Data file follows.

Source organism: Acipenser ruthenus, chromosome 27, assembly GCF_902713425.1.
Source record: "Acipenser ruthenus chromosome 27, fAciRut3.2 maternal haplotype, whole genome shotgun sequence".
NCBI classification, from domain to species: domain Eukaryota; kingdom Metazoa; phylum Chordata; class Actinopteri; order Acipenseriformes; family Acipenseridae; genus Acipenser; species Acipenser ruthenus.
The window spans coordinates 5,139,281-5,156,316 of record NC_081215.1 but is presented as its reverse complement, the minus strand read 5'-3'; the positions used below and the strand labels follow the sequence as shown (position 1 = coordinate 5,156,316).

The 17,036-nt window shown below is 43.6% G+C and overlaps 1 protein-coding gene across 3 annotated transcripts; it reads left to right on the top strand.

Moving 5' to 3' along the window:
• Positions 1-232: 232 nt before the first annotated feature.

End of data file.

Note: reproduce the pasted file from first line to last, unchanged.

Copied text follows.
Source organism: Acipenser ruthenus, chromosome 27, assembly GCF_902713425.1.
Source record: "Acipenser ruthenus chromosome 27, fAciRut3.2 maternal haplotype, whole genome shotgun sequence".
NCBI classification, from domain to species: domain Eukaryota; kingdom Metazoa; phylum Chordata; class Actinopteri; order Acipenseriformes; family Acipenseridae; genus Acipenser; species Acipenser ruthenus.
The window spans coordinates 5,139,281-5,156,316 of record NC_081215.1 but is presented as its reverse complement, the minus strand read 5'-3'; the positions used below and the strand labels follow the sequence as shown (position 1 = coordinate 5,156,316).

The 17,036-nt window shown below is 43.6% G+C and overlaps 1 protein-coding gene across 3 annotated transcripts; it reads left to right on the top strand.

Moving 5' to 3' along the window:
• Positions 1-232: 232 nt before the first annotated feature.